Altar Call – Opelika-Auburn News

Walter Albritton

September 30, 2018


What counts is the courage to continue


            Most people thought Tiger Woods was finished as a professional golfer. They had reason to believe so. When he resumed playing after eight surgeries on his back and his knees, he usually missed the cut after the first two rounds. But Tiger refused to quit. His persistence paid off last Sunday when he won his 80th career PGA Tour victory, his first since 2013.

            Tiger may have been inspired by the courageous example of Winston Churchill. Defeated at the polls more than once, Churchill also refused to quit. His tenacity paid off too, enabling him to inspire the English people to stop Hitler from destroying Great Britain. It was Churchill who said, “If you are going through hell, keep going!” The people of London were indeed going through hell while thousands of bombs were falling on their beloved city, but the people kept going! They refused to surrender.

            Churchill also said, “Success is not final, failure is not fatal; it is the courage to continue that counts.” He was right. Few things inspire us more than stories of people who found the courage to continue in the face of great adversity.

            Take, for example, the story of Bob Weiland who in the fall of 1986 participated in the New York Marathon. Fifty thousand runners began the race. Only 19,413 finished. Bob was the last one to cross the finish line. It took him four days, two hours and 17 minutes to finish. Why so long? Bob had no legs! He completed the marathon on his hands, swinging his torso one mile per hour. And why did he do it? He explained, “I am a born again Christian and I wanted to show people that faith in the Lord Jesus will always overcome the impossible!”

            Derek Redmond inspired us a few years ago when he found the courage to continue. Derek was a British runner and one of the favorites to win a gold medal in the summer Olympics of 1992. In the quarter finals of the 400 meters sprint, Derek was running well, in the lead halfway through the race. Suddenly he fell on the track with a pulled hamstring. It was over for Derek; he would not win the race.

            When medical attendants rushed to his aid, Derek waved them away.  The crowd was stunned to see him get on his feet and start hobbling down the track. Officials were shocked, not sure what to do. Then out of nowhere an older man runs onto the track, brushing away officials who tried to stop him. The older man ran to Derek and threw his arms around him.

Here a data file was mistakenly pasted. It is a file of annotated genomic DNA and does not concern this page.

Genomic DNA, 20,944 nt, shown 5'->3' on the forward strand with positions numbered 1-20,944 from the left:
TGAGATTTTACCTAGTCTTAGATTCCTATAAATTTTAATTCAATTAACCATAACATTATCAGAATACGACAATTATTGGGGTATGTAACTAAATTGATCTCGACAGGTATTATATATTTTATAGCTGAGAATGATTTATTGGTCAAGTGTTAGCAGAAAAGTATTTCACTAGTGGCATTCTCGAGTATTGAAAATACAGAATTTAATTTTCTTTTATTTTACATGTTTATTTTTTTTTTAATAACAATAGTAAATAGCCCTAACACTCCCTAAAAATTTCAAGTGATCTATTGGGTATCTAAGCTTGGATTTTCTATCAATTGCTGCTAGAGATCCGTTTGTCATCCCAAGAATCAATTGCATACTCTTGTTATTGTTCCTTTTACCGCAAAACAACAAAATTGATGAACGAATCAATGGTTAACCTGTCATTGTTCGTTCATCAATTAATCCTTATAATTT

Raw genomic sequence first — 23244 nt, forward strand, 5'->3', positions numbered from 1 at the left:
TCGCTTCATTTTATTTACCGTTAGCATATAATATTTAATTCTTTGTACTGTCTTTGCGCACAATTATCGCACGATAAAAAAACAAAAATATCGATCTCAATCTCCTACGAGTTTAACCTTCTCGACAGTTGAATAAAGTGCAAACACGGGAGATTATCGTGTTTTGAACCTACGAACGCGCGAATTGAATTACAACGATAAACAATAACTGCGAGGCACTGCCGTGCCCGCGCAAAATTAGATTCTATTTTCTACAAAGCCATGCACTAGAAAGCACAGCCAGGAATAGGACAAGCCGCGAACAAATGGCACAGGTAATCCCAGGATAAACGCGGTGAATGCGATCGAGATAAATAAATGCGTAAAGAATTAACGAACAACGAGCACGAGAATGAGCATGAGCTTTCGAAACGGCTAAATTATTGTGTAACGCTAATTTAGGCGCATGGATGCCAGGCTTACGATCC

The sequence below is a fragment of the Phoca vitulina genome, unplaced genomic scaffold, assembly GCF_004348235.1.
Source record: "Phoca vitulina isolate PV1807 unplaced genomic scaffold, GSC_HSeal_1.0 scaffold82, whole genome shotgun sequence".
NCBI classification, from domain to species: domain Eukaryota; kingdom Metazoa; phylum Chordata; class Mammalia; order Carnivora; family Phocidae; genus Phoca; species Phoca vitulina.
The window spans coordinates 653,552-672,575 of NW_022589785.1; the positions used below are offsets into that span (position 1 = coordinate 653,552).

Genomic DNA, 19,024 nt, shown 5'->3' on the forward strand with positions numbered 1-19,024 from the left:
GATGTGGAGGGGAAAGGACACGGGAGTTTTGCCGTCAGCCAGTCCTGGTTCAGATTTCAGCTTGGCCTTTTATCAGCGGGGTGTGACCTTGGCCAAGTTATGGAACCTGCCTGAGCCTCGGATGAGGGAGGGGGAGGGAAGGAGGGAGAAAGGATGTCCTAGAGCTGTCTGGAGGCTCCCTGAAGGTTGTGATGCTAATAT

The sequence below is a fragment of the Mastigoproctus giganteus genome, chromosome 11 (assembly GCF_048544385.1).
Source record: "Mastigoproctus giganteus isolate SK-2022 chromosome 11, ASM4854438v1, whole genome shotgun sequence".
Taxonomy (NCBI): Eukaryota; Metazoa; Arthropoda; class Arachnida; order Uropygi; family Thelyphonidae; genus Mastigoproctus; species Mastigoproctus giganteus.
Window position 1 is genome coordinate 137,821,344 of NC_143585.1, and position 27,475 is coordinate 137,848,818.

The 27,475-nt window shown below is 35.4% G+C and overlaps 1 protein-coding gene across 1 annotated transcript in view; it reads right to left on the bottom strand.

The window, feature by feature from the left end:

The man was Jim Redmond, Derek’s father. “You don’t have to do this son,” Jim said.

“Yes I do!” Derek replied. “Then we’ll finish this race together son,” Jim said.

People in the stands were crying. People watching on television were crying. Derek and Jim were crying, tears running down the cheeks of both men. But despite the agonizing pain, Derek found the courage to continue down the track, arm in arm with his father helping him take one step after another. At last they crossed the finish line while hundreds in the stands stood on their feet applauding and shouting. It would later be called the defining moment of the Barcelona Olympics.

Those are inspiring stories, but frankly there are days, and times, when I am tempted to give up. I don’t feel like looking for the courage to continue. I want to have a pity party and wallow in my misery. Then I recall the words of Carl Sandburg: “There is an eagle in me that wants to soar, and a hippopotamus in me that wants to wallow in the mud.”

That’s when I turn to the Lord and ask for help. And I hear him saying, “Unless you want to wallow in the mud, take my hand and I will help you fly like an eagle.” That is not a hollow promise either. He will do it! He has done it for me many times.

Growing up on a farm, I often saw hogs wallowing the mud. It was not a pretty sight. Men and women were not made to wallow in the mud of failure and defeat. And if we refuse to quit, and ask for help, the good Lord will give us the courage to continue. At the end of the day, that’s what counts. + + +